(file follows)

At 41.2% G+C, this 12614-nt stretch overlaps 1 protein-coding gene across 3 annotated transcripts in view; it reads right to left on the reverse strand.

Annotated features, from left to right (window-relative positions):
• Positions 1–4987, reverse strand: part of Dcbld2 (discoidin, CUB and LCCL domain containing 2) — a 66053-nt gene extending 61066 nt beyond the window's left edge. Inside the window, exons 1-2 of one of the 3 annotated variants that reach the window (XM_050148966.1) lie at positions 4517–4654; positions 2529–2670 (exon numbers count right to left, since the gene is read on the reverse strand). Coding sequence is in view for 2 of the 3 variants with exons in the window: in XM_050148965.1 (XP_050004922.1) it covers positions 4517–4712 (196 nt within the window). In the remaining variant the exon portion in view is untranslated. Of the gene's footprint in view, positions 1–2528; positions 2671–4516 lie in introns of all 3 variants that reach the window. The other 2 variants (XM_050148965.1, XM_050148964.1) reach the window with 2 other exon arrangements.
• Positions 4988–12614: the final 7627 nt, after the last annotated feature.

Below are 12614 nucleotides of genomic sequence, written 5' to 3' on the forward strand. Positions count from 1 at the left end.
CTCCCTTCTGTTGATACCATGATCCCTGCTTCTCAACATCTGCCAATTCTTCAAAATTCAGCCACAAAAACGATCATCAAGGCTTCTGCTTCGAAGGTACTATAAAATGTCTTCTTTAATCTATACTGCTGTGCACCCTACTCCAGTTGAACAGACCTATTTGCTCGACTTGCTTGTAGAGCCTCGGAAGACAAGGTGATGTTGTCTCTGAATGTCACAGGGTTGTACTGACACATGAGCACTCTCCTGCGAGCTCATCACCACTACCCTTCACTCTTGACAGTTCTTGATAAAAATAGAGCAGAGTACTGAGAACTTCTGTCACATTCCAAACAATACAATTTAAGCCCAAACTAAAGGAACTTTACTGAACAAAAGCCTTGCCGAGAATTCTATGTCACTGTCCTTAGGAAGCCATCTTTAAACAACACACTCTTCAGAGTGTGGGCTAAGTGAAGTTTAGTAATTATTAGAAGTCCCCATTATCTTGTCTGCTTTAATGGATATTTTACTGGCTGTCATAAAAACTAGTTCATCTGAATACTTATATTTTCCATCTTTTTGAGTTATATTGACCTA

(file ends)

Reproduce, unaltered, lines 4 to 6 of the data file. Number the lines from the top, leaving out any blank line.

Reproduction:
• Positions 4988–12614: the final 7627 nt, after the last annotated feature.

Below are 12614 nucleotides of genomic sequence, written 5' to 3' on the forward strand. Positions count from 1 at the left end.
CTCCCTTCTGTTGATACCATGATCCCTGCTTCTCAACATCTGCCAATTCTTCAAAATTCAGCCACAAAAACGATCATCAAGGCTTCTGCTTCGAAGGTACTATAAAATGTCTTCTTTAATCTATACTGCTGTGCACCCTACTCCAGTTGAACAGACCTATTTGCTCGACTTGCTTGTAGAGCCTCGGAAGACAAGGTGATGTTGTCTCTGAATGTCACAGGGTTGTACTGACACATGAGCACTCTCCTGCGAGCTCATCACCACTACCCTTCACTCTTGACAGTTCTTGATAAAAATAGAGCAGAGTACTGAGAACTTCTGTCACATTCCAAACAATACAATTTAAGCCCAAACTAAAGGAACTTTACTGAACAAAAGCCTTGCCGAGAATTCTATGTCACTGTCCTTAGGAAGCCATCTTTAAACAACACACTCTTCAGAGTGTGGGCTAAGTGAAGTTTAGTAATTATTAGAAGTCCCCATTATCTTGTCTGCTTTAATGGATATTTTACTGGCTGTCATAAAAACTAGTTCATCTGAATACTTATATTTTCCATCTTTTTGAGTTATATTGACCTA